Moreover, after the dramatic event of the 14th of November (the killing of Ahmed Al-Jaabari, the commander of the military wing of Hamas by an Israeli missile and the consequent Operation “Pillar Of Defense”), the Anonymous have started a massive campaign of Cyber Attacks against Israel sites and in support of Palestine. This campaign is still ongoing even if it is really impossible to track all the attacks (nearly 700 defaced web sites so far), and hence, as far as possible, only a general overview is provided.

Of course these events have shadowed the other attacks, including the ones to LG (3,300 accounts leaked in two different cyber attacks) and Adobe (150,000 records allegedly compromised).

The chronicles also report of an alleged cyber attack against Telecom Italia (30,000 accounts allegedly leaked), even if there several doubts about the real authenticity of this attack.

If you want to have an idea of how fragile our data are inside the cyberspace, have a look at the timelines of the main Cyber Attacks in 2011 and 2012 and the related statistics (regularly updated), and follow @paulsparrows on Twitter for the latest updates.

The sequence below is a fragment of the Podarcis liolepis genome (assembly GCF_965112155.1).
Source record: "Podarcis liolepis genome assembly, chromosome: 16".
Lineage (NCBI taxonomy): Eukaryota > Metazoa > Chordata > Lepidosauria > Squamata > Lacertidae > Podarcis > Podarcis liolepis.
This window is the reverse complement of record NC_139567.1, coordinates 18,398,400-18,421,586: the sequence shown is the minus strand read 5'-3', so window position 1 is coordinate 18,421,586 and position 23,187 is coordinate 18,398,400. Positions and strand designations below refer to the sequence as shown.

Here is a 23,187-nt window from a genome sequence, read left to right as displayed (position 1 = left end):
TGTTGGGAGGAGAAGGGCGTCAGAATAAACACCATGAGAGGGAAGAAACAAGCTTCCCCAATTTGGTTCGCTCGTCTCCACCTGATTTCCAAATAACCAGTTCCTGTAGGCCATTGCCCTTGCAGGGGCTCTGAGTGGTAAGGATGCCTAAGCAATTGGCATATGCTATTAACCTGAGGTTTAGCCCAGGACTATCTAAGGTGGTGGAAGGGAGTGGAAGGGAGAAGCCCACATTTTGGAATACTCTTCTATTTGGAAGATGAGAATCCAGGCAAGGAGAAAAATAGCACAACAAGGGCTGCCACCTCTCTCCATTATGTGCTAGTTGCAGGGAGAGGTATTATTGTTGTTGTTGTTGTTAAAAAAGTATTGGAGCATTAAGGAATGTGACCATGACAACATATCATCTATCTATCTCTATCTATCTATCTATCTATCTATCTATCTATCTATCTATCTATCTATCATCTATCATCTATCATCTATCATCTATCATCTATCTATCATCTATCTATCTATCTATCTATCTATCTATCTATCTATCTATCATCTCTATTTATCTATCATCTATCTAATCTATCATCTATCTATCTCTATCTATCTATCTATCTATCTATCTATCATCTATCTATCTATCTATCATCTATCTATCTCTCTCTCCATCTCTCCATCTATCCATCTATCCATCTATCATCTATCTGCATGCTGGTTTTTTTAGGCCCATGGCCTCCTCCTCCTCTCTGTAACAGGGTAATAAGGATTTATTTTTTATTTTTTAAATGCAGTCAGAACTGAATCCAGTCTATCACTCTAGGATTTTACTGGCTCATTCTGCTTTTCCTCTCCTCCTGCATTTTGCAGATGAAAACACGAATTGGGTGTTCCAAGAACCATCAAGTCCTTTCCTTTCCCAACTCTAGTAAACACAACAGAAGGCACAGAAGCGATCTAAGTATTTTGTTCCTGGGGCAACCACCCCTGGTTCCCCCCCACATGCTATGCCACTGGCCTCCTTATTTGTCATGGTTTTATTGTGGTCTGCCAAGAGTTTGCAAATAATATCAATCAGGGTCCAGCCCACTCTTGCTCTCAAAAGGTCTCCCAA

Also, feel free to submit remarkable incidents that in your opinion deserve to be included in the timelines (and charts).

Read more…

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Yet Another Breach Targeting Adobe

November 15, 2012 Leave a comment

Logo of Adobe Systems Incorporated

Hard Times for Adobe. On the evening of Tuesday, November 13, 2012, immediately after the claims of an alleged Egyptian hacker dubbed ViruS_HimA, the company has taken offline the connectusers.com forum.

In his pastebin post, the hacker claims to have breached an unidentified Adobe server, gaining full access to it and dumping the whole Database: over 150,000 emails, passwords with full data of Adobe customers and partners with some users belonging to Adobe, Google, NASA, Military Institutions, etc.).

As a proof of his breach he has published some screenshot, and a text file containing 645 records with emails belonging to some selected domains: “adobe.com”, “.mil” and “.gov”.

After the rumors, the breach has been finally confirmed by Adobe in a blog post where the company has announced the decision to take the forum offline and to reset the passwords.

Meanwhile more details about the breach are emerging: the hacker allegedly exploited a SQL Injection vulnerability, and also the cracked passwords from the breach show a lack of security with no salt, no iteration, and finally no complexity. Unfortunately we are getting more and more used to attacks exploiting SQLi and to poorly-protected passwords.